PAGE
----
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    #1

    Cool die = dice?

    Hi,

    Why do you say 'the die is cast' and not 'the dice is cast'?

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    #2

    Cool Re: die = dice?

    Quote Originally Posted by Gillnetter View Post
    Die is the singular of dice. This is an old Roman saying meaning that the course has been chosen and cannot be changed.
    I always thought that dice was singular and dices was its plural. thks.

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    #3

    Re: die = dice?

    Quote Originally Posted by bieasy View Post
    I always thought that dice was singular and dices was its plural. thks.
    The words dices and dies are also registered in dictionaries, see for instance:
    dice: Definition from Answers.com
    Die - Definition and More from the Free Merriam-Webster Dictionary

    It seems that dice is also used to mean just one die, take a look at this old thread:
    https://www.usingenglish.com/forum/t...ice-ideas.html

  1. euncu's Avatar
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    #4

    Re: die = dice?

    Why isn't it "The die has been cast" ?

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    #5

    Re: die = dice?

    Thank you Gillnetter for your elaborate reply.
    If I get what you said correctly, the phrase once was translated word-to-word and it has been being used this way. But my question stands, if it wasn't Caesar, let's say, if it was you who first said it, both as a native-speaker and as an English teacher, how would you say it?

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    #6

    Re: die = dice?

    Quote Originally Posted by Gillnetter View Post
    I most probably wouldn't say anything like this, but if I had to, "The die is cast."
    Ok, then, it's time for me to review my grammar knowledge over again. Yes, I grant that a die is cast, or is tossed in the air, or is kept in a pocket, or anything can be done to a die is done. But I can't understand the underlying grammatical or semantical reason to say it the way you said instead of "the die has been cast".
    If it was something like that;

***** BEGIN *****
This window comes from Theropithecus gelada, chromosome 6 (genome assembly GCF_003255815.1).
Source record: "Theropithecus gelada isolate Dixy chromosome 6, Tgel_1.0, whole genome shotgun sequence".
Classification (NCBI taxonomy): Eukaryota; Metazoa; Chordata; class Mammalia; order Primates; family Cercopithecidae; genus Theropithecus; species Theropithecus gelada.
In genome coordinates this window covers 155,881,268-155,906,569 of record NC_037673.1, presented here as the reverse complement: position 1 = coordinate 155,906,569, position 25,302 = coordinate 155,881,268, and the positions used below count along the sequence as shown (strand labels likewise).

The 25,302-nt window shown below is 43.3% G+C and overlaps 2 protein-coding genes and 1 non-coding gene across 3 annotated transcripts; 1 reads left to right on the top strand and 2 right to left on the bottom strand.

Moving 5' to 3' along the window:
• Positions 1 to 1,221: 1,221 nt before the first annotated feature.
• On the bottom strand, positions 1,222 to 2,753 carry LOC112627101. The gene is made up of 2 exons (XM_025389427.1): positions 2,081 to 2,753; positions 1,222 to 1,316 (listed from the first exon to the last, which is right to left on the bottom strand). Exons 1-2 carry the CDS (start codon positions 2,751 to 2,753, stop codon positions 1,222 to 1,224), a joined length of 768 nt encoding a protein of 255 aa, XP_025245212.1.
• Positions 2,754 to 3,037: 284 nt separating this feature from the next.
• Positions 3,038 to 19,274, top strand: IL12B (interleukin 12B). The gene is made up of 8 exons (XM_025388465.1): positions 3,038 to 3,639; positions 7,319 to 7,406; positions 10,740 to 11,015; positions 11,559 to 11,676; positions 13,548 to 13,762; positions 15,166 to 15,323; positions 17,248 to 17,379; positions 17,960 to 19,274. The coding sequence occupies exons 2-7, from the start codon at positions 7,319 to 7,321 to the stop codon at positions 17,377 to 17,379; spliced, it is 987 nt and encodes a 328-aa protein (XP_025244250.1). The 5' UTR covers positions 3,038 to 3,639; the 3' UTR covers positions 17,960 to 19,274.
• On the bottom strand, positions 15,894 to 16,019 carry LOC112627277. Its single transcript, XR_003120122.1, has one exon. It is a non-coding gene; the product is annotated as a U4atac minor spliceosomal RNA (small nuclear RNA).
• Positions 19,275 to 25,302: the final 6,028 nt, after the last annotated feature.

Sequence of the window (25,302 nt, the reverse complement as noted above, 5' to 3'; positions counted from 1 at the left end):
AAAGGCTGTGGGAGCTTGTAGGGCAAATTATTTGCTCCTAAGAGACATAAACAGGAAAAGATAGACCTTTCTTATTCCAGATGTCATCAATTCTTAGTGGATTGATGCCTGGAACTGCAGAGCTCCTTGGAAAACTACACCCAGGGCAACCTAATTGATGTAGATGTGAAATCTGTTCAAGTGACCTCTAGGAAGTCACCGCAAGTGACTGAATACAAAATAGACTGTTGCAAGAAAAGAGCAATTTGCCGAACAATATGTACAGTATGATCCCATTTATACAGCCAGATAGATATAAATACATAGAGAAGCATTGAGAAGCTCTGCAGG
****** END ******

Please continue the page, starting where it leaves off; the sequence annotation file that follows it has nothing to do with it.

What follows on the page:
The die is cast and a soul is doomed.(Let's embellish it; one, you die, six you live. ) It would be ok to my ears (my non-native ears of course)

    But in such a case below, I'd expect "has been";
    The die has been cast, and there is nothing we can do. (We are so helpless!)

    If, by any means, you feel that I've been bothering you with the same question over and over again, feel free to omit this one last question of me. I've just felt a bit confused about your simple present choice over present perfect.

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    #7

    Re: die = dice?

    Ok, so far, no die has been cast, but instead "No Dice!" has been cast.


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    #8

    Re: die = dice?

    Sometimes we use the simple present instead of the present perfect as a way of lending an air of gravity and permanence to an act. Where we might say, "it has been done," we could instead choose to say, "it is done," with a very subtle undertone that what was done was something grave and significant, that cannot be undone. Christians celebrate the idea of Jesus' return from the dead with the phrase, "he is risen!" not "he has risen," for example.

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    #9

    about "He is risen"

    Quote Originally Posted by Heterological View Post
    Sometimes we use the simple present instead of the present perfect as a way of lending an air of gravity and permanence to an act. Where we might say, "it has been done," we could instead choose to say, "it is done," with a very subtle undertone that what was done was something grave and significant, that cannot be undone. Christians celebrate the idea of Jesus' return from the dead with the phrase, "he is risen!" not "he has risen," for example.
    I used to think along similar lines to yours. In fact to some extent I still do.
    However, I think there may be some reminiscences here of present perfect formations with "be" instead of the common "have".
    See the last posts of this recent thread: https://www.usingenglish.com/forum/a...814-has-2.html

    But I am talking just about the nomenclature of course.
    The technical name you choose to call for the formation "He is risen" does not change its meaning.

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    #10

    Re: die = dice?

    Quote Originally Posted by Gillnetter View Post
    Die is the singular of dice. This is an old Roman saying meaning that the course has been chosen and cannot be changed.
    Alea jacta est.

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